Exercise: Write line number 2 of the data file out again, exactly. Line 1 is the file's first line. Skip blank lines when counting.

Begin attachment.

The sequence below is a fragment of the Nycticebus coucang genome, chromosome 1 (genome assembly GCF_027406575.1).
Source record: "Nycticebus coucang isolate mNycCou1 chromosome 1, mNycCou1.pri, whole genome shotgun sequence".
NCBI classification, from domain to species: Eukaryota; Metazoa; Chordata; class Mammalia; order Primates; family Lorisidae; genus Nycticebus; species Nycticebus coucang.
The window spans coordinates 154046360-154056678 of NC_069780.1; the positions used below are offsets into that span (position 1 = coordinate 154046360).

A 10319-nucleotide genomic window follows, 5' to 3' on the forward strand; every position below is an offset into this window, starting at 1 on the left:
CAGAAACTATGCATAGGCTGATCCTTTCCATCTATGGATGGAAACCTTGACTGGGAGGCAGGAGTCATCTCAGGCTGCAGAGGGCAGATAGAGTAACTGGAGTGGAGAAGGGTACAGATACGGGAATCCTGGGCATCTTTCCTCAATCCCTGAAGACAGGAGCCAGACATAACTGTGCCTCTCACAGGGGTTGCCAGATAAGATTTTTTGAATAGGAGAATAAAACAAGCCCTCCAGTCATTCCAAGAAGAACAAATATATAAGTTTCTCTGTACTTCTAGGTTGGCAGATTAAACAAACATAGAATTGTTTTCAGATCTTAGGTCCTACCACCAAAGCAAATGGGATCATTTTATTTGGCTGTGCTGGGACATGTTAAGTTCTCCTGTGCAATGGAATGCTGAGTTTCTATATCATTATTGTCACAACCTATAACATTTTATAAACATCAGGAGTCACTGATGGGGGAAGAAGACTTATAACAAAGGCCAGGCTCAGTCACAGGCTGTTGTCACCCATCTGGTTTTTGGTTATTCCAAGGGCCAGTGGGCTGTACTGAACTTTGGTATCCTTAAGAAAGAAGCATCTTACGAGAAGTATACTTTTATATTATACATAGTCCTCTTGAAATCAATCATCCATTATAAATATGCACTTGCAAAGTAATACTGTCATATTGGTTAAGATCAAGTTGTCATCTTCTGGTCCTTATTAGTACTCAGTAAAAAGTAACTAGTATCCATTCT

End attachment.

Source record: "Nycticebus coucang isolate mNycCou1 chromosome 1, mNycCou1.pri, whole genome shotgun sequence".